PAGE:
On Wednesday, he had a brief moment where he couldn’t stand up — his back legs just wouldn’t support him — and I finally made an appointment with the vet. The back end problem went away, but he still wasn’t eating much. And he was just, well, “off”. I had reiki healing done on him on my birthday — to support him until our appointment on Saturday — and he spent pretty much the entire session in my arms or on my shoulder. It seemed odd at the time, but I think he knew by then what was going to happen to him. Me, I was firmly in denial. He was supposed to be around for at least a few more years, damn it.

On Saturday morning, as I was getting ready to go, he actually came out of the bedroom where he was sleeping, climbed up on a box of cat litter, and started nosing at his cat carrier, which was sitting on top of my laundry cart. He got into the carrier with little fuss. That should have been enough to warn me something was going on, but I brushed it off. At the clinic, he was less vocal and upset than he usually is and I had the thought that I should take him out of the carrier and hold him…but I didn’t want to stress him. I will always regret that I didn’t heed that impulse, because, looking back, I would have braved any amount of biting or scratching to have one last cuddle with him.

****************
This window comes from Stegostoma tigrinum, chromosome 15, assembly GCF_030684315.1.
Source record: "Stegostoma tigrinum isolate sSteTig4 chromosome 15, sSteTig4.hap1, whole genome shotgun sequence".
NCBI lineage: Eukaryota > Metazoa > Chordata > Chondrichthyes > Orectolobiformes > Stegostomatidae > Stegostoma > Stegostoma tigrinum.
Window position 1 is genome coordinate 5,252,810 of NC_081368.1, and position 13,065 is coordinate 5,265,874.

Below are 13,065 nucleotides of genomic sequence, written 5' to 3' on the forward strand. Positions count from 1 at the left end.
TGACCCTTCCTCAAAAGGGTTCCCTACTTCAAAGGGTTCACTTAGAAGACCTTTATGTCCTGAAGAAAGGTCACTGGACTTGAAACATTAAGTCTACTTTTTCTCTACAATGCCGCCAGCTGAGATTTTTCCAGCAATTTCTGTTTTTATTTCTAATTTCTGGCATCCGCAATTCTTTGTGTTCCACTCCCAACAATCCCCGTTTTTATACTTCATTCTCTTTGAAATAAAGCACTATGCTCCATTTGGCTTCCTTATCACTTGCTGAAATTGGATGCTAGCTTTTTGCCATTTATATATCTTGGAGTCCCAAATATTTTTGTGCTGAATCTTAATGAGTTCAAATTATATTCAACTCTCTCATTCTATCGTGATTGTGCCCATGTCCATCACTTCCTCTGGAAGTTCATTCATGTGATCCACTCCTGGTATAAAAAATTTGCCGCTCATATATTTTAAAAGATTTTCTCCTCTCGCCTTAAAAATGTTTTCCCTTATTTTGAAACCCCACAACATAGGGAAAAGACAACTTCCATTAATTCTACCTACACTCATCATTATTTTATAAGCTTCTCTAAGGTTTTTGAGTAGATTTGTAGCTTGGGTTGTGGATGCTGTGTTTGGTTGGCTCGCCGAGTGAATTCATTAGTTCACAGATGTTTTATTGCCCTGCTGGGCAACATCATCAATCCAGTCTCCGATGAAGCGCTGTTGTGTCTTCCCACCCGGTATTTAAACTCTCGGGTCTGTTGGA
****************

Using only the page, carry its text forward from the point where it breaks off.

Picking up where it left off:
I’ve been reading Elisabeth Kubler-Ross’s book “On Grief and Grieving” lately, trying to come to grips with the ongoing grief from my mother’s death in August. I was reading the book in the examination room while we were waiting for the vet to finish up with an emergency patient. I talked to Maci — he was mostly lying quietly, though he hissed when I moved anywhere near the carrier door. (I’d brought a blanket with me for him, but that really upset him for some reason, so I tucked it into my purse, out of sight.) I told him we were going to make him feel better….and I suppose we did, though it wasn’t at all the way I’d expected us to. In hindsight, I should be thankful for that long wait in the examination room as it was the last time I got to spend with my sweet boy while he was conscious.